Arden of Faversham

After seeing a matinee performance of The Roaring Girl, I stayed at the RSC to attend an evening performance of Arden of Faversham, directed by Polly Findlay. The author of this 1582 play is unknown, though it has previously been attributed to Thomas Kyd, Christopher Marlowe, William Shakespeare, and a combination of the above.

Like The Roaring Girl, the play was based on real-life events: in this case, the murder of Thomas Arden, wealthy businessman, by his wife Alice and her lover. The murder, which took place in the mid-sixteenth century, was discovered and the culprits were executed. It has been described as the first notable example of domestic tragedy, a genre taking inspiration from local and recent events; a modern parallel might be Patrick Hamilton’s Rope, based on the Leopold and Loeb murder case, or the recent ITV drama about the Moors murderers.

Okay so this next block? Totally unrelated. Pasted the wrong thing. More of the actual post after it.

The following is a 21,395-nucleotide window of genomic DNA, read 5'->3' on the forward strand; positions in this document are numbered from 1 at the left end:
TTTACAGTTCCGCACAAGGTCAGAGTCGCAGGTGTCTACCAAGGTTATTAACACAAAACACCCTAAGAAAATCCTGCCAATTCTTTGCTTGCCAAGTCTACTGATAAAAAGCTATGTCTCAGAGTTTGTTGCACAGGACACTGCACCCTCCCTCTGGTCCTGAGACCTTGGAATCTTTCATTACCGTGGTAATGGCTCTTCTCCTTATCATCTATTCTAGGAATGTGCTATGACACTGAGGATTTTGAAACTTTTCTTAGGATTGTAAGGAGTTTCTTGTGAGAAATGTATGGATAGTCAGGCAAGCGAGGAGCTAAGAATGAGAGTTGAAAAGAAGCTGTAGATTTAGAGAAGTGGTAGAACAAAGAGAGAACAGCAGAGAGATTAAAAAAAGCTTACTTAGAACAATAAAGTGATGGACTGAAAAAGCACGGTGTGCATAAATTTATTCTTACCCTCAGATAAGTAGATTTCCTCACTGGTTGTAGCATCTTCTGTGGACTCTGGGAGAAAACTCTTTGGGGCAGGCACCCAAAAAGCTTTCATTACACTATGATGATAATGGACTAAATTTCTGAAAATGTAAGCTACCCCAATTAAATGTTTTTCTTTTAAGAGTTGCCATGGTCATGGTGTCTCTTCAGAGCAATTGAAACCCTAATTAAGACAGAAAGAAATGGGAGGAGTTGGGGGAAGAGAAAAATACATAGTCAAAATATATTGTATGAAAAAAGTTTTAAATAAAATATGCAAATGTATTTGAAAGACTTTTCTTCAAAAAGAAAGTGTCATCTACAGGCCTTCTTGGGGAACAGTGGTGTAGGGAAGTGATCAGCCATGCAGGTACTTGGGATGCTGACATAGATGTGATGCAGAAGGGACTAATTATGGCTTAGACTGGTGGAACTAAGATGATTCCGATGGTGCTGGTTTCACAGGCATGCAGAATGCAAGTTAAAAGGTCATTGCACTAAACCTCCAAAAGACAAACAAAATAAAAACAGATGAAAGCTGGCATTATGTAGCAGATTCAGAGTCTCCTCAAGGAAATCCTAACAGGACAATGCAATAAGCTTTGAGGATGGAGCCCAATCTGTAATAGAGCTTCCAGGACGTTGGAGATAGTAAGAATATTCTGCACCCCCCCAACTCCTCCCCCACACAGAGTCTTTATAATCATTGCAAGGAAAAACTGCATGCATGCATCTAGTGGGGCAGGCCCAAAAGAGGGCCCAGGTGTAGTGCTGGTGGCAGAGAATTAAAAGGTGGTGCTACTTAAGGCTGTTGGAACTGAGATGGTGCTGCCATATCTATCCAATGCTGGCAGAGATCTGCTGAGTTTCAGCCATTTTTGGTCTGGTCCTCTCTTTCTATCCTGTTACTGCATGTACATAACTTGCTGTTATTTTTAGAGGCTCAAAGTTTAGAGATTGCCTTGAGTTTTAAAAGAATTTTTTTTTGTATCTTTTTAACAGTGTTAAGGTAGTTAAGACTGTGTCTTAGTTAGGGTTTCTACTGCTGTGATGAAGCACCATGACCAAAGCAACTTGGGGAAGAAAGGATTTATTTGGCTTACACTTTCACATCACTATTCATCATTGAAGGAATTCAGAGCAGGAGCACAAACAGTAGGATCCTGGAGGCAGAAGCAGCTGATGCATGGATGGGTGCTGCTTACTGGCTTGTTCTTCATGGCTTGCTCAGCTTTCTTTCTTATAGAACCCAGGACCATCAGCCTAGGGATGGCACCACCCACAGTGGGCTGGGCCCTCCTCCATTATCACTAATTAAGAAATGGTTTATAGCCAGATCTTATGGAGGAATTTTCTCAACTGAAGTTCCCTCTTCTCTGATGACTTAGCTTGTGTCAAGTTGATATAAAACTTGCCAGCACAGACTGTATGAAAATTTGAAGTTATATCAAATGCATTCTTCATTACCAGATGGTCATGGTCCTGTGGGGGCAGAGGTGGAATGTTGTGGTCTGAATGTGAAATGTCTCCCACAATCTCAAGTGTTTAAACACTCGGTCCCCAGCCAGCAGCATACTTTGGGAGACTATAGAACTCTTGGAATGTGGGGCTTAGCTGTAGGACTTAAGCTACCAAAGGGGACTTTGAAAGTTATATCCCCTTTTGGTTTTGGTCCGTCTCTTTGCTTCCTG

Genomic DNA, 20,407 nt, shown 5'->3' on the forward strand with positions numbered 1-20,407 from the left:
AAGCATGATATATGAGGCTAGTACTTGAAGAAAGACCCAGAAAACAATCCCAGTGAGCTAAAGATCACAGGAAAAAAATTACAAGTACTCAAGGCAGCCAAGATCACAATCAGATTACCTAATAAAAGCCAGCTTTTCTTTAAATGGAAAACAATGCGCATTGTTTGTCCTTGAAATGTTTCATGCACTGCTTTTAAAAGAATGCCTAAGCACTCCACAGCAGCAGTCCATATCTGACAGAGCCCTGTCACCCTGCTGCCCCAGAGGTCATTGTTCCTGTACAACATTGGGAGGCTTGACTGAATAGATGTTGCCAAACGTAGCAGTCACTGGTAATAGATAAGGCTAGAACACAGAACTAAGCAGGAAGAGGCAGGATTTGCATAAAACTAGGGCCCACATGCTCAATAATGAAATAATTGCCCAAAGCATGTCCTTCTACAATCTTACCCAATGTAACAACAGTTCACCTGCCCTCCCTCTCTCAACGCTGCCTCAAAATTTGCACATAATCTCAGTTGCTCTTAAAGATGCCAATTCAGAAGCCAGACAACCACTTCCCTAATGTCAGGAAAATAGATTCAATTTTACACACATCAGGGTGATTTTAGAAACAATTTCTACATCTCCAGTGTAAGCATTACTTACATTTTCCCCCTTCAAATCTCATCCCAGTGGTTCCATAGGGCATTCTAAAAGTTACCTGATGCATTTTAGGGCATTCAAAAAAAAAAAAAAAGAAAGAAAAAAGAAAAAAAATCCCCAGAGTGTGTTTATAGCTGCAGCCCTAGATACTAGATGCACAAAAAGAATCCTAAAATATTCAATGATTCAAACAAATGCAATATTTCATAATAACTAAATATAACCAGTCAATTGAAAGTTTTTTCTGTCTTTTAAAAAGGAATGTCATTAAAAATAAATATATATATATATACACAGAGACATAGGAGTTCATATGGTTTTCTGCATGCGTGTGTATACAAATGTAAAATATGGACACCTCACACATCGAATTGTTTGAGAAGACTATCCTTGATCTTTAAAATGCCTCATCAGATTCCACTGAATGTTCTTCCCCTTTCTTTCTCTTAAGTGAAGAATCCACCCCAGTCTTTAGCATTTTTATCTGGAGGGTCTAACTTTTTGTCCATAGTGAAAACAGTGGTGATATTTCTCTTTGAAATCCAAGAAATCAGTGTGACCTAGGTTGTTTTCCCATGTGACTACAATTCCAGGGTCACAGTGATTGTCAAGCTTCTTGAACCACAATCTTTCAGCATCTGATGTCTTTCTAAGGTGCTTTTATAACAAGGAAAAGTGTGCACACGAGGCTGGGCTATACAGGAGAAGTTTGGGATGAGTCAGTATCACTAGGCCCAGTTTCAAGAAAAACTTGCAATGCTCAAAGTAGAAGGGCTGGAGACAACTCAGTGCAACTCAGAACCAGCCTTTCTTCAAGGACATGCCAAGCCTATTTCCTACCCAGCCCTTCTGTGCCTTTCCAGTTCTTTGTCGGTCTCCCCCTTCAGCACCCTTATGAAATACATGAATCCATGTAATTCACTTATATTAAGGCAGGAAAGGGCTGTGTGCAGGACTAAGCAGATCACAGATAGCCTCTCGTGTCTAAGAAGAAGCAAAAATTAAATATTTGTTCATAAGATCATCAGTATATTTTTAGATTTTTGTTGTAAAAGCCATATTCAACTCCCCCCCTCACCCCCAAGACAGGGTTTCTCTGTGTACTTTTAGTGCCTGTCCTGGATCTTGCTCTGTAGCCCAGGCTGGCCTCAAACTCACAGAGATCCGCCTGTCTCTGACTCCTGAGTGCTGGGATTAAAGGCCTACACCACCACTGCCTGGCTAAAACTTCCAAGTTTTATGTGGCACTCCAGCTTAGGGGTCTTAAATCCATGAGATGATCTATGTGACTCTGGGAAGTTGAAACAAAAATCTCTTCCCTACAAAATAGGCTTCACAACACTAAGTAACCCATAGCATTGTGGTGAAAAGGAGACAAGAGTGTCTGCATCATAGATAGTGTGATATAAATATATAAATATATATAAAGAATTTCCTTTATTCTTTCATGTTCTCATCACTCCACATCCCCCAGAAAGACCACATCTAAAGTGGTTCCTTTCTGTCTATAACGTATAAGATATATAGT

With a modern factory setting, the play’s update does not feel inappropriate: in fact, I could imagine something similar being written and aired as a television drama. Sharon Small and Keir Charles are excellent as Alice Arden and her lover Mosby, while Ian Redford is also good as Arden, and Elspeth Brodie particularly impresses as Mosby’s shy, nervous sister Susan. The play itself belies its tragic inspiration as it descends (or ascends, depending on your views) into farce, with Will (Jay Simpson) and Shakebag (Tony Jayawardena) repeatedly botching their attempts to kill Arden, before he is eventually dispatched and suspended from the ceiling in one of his own packing crates. The murderers’ names were based on the real-life soldiers Black Will and Loosebag who were hired to kill Arden, but I found myself wondering if they were named with a nod to Shakespeare himself.

This play was by no means perfect, but I did enjoy it more than The Roaring Girl. Short, sharp and funny, it’s worth anyone’s time.


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